Building Better Relationships — Week 3 Reflections

August 3, 2006

This week’s chapter of our Bible study was titled “Honoring One Another.” I thought it was a very “meaty” chapter, with a lot of though-provoking questions and commentary. Unfortunately, when we met to discuss it, the discussion got sidetracked on to other matters and we never really managed to get back to talking about what the book said. (This is the main reason why I’m blogging about the book — I feel like an introspective summary would be of benefit, but our group discussions tend to wander away from the topic at hand.)

Anyway, I should have known I was in for a doozy of a chapter when on the first page I read this statement: “Acknowledging failures isn’t fun, but the first step toward change is realizing where we are failing.” Uh oh.

Probably the most profound thing I read in this chapter is an excellent reason why we should honor others: “We honor all women and men because we are original, one-of-a-kind masterpieces, created by the Master Artist of the universe in His image. When we honor others, we are honoring their Creator. When we dishonor others, we dishonor God.” Wow. Talk about putting things into perspective!


The second half of the chapter concentrated on our verbal interactions with others. The author writes, “When we listen without interrupting, when we stay focused on the subject the speaker has introduced instead of turning the conversation on ourselves and what we want to talk about, we honor the other person. You may be amazed at how difficult it is to learn to listen to understand, instead of listening for the moment when you can interrupt and speak.”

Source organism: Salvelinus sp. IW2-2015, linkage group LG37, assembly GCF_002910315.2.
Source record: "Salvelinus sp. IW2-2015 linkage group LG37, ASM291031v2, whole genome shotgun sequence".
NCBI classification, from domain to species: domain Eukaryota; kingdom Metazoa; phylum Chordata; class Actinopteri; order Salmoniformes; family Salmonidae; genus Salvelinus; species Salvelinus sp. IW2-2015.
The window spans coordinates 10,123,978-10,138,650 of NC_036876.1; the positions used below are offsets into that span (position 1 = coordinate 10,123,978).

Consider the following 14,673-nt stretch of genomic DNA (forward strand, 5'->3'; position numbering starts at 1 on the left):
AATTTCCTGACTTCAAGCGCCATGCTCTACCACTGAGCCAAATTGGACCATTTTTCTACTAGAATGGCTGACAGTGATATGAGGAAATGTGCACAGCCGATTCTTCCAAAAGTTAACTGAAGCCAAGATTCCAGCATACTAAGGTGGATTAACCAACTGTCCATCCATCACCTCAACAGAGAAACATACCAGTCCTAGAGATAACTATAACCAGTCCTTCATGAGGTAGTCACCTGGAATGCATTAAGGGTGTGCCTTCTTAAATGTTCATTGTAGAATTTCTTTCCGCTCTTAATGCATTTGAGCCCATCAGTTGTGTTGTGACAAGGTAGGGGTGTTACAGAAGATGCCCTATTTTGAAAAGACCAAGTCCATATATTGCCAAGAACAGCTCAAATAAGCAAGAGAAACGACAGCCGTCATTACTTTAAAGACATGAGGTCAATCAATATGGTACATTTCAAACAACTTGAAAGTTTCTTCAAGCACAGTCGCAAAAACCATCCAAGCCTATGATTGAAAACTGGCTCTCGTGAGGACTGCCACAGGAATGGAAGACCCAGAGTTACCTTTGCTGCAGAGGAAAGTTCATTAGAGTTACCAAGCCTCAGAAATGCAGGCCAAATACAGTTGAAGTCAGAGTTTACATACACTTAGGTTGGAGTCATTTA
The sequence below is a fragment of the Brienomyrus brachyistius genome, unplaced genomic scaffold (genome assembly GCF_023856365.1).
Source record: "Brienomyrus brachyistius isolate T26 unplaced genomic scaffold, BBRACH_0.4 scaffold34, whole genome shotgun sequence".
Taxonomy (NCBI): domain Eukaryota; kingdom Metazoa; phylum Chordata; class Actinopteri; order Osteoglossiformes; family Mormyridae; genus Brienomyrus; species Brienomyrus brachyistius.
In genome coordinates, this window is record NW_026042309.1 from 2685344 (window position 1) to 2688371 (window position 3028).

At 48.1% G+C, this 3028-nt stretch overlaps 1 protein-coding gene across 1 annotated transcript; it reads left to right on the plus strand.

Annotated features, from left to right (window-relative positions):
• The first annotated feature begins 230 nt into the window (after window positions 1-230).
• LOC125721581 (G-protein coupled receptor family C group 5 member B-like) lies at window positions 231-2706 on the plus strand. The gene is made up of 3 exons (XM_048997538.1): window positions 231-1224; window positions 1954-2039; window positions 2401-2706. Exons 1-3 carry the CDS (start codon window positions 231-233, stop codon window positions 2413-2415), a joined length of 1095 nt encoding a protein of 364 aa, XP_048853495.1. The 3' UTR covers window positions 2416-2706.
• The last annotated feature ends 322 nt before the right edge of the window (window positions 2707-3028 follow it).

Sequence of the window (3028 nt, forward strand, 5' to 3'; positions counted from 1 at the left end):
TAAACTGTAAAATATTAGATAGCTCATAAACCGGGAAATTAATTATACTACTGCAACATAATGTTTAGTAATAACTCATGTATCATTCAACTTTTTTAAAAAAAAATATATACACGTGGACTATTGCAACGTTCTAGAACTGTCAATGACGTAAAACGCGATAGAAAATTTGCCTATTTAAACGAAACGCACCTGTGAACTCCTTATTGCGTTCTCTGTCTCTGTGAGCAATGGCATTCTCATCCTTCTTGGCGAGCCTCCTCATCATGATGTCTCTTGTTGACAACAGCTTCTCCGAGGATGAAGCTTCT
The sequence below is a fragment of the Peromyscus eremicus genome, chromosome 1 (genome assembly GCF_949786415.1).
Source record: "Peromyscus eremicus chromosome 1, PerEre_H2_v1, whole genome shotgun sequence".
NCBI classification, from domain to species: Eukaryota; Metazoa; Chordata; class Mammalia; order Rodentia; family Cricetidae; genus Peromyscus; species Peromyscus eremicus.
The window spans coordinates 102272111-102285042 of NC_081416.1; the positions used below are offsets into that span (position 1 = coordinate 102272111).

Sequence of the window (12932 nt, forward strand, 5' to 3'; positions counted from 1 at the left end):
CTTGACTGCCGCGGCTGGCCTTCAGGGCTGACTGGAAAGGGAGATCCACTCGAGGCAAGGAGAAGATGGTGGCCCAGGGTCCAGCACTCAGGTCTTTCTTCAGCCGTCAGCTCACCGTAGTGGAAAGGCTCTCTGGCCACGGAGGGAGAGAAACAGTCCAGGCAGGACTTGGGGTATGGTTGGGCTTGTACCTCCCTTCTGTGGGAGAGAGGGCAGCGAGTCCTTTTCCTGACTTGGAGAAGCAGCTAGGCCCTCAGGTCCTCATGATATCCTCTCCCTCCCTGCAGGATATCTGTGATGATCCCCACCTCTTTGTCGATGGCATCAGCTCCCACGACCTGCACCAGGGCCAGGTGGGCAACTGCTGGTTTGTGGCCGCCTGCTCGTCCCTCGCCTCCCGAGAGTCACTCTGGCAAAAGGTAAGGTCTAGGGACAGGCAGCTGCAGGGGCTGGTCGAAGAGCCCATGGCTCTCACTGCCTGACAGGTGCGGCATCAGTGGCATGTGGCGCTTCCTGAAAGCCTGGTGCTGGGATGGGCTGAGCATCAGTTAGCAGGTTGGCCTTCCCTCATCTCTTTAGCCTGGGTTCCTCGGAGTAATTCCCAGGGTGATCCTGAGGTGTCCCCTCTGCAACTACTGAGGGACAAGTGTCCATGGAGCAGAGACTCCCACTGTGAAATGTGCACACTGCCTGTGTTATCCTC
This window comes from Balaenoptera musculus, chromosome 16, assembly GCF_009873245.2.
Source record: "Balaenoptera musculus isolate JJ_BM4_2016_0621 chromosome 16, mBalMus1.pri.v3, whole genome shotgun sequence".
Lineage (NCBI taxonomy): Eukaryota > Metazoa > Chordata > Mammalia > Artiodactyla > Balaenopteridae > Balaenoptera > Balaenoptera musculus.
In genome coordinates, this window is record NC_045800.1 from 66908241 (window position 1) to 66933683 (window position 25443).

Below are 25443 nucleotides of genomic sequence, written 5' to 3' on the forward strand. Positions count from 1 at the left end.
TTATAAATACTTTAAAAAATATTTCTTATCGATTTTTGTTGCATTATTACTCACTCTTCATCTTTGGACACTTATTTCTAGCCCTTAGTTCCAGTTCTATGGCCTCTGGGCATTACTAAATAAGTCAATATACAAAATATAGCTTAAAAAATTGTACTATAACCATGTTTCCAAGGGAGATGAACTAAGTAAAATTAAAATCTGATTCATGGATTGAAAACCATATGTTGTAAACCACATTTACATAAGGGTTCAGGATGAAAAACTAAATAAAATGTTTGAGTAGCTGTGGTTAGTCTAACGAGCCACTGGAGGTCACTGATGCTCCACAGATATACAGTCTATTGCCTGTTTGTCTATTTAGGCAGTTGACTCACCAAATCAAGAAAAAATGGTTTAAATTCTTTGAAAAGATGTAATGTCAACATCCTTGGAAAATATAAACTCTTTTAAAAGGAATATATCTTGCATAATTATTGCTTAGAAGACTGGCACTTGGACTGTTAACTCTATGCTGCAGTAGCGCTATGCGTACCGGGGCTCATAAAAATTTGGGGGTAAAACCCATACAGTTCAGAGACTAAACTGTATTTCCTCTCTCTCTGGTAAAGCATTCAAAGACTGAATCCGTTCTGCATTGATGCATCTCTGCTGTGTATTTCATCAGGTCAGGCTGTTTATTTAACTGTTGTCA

We did discuss this a little bit. All of us admitted that we often turned the conversation back to ourselves, not necessarily out of a need for attention or disrespect toward the other person, but more often because we were trying to show empathy or contribute to the conversation in some way. The above statement has given us a lot to think about and work on!

The author also wrote about “The Three Q Test” which essentially is asking someone three questions before saying, “I” or “we.” Why should we do this? Because one of the best ways to honor someone is to show a genuine interest in what the speaker is saying.

And then there are our responses. She lists four ways in which we reveal disrespect for others by the way we respond to them:

1. We reject another’s feelings and tell the speaker he/she has no right to feel the way that he/she does.

2. We challenge the speaker’s perception of a controversial issue.

3. We give cliche answers to a speaker’s problem.

4. We fail to use “The Three Q Test”

The action items we were left with was to ask ourselves whether we pick and choose the people whom we honor, and if we listen with our answers running through our heads or if we listen to understand.

This is something I need to work on and hope to improve!


One comment

  1. Great post! I have to say, that is something I have to work on as well.

    I know myself, that I do choose who I respect and honor, and it’s probably on an unfair scale. I’m a good listener though… as long as I am talking to one of the people I respect. Yeah, not good!

    Definitely something I need to work on…

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